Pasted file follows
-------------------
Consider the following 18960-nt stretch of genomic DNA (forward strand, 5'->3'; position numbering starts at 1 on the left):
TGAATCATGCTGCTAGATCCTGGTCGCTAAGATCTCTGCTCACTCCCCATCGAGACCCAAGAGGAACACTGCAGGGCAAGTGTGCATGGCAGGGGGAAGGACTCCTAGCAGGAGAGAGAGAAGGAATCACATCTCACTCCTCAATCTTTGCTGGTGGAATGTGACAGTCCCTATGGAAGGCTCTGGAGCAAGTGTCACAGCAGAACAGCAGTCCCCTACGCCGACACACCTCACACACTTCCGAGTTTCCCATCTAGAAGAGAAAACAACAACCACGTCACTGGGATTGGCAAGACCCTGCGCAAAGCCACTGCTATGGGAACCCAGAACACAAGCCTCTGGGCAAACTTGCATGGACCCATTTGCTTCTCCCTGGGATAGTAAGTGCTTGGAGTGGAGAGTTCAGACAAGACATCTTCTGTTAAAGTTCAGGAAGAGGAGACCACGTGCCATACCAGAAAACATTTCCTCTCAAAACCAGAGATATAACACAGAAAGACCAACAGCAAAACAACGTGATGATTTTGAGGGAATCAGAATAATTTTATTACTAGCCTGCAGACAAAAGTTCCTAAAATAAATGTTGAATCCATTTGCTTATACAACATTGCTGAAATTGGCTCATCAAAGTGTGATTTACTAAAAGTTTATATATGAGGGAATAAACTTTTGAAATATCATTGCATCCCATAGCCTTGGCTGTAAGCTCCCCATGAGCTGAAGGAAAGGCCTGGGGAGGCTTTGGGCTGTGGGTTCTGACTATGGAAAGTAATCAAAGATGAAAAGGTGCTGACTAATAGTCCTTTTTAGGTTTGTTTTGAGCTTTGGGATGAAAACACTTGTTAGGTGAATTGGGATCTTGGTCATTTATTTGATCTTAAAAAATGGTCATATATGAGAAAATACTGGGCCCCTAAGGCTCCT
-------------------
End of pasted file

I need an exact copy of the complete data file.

Consider the following 18960-nt stretch of genomic DNA (forward strand, 5'->3'; position numbering starts at 1 on the left):
TGAATCATGCTGCTAGATCCTGGTCGCTAAGATCTCTGCTCACTCCCCATCGAGACCCAAGAGGAACACTGCAGGGCAAGTGTGCATGGCAGGGGGAAGGACTCCTAGCAGGAGAGAGAGAAGGAATCACATCTCACTCCTCAATCTTTGCTGGTGGAATGTGACAGTCCCTATGGAAGGCTCTGGAGCAAGTGTCACAGCAGAACAGCAGTCCCCTACGCCGACACACCTCACACACTTCCGAGTTTCCCATCTAGAAGAGAAAACAACAACCACGTCACTGGGATTGGCAAGACCCTGCGCAAAGCCACTGCTATGGGAACCCAGAACACAAGCCTCTGGGCAAACTTGCATGGACCCATTTGCTTCTCCCTGGGATAGTAAGTGCTTGGAGTGGAGAGTTCAGACAAGACATCTTCTGTTAAAGTTCAGGAAGAGGAGACCACGTGCCATACCAGAAAACATTTCCTCTCAAAACCAGAGATATAACACAGAAAGACCAACAGCAAAACAACGTGATGATTTTGAGGGAATCAGAATAATTTTATTACTAGCCTGCAGACAAAAGTTCCTAAAATAAATGTTGAATCCATTTGCTTATACAACATTGCTGAAATTGGCTCATCAAAGTGTGATTTACTAAAAGTTTATATATGAGGGAATAAACTTTTGAAATATCATTGCATCCCATAGCCTTGGCTGTAAGCTCCCCATGAGCTGAAGGAAAGGCCTGGGGAGGCTTTGGGCTGTGGGTTCTGACTATGGAAAGTAATCAAAGATGAAAAGGTGCTGACTAATAGTCCTTTTTAGGTTTGTTTTGAGCTTTGGGATGAAAACACTTGTTAGGTGAATTGGGATCTTGGTCATTTATTTGATCTTAAAAAATGGTCATATATGAGAAAATACTGGGCCCCTAAGGCTCCT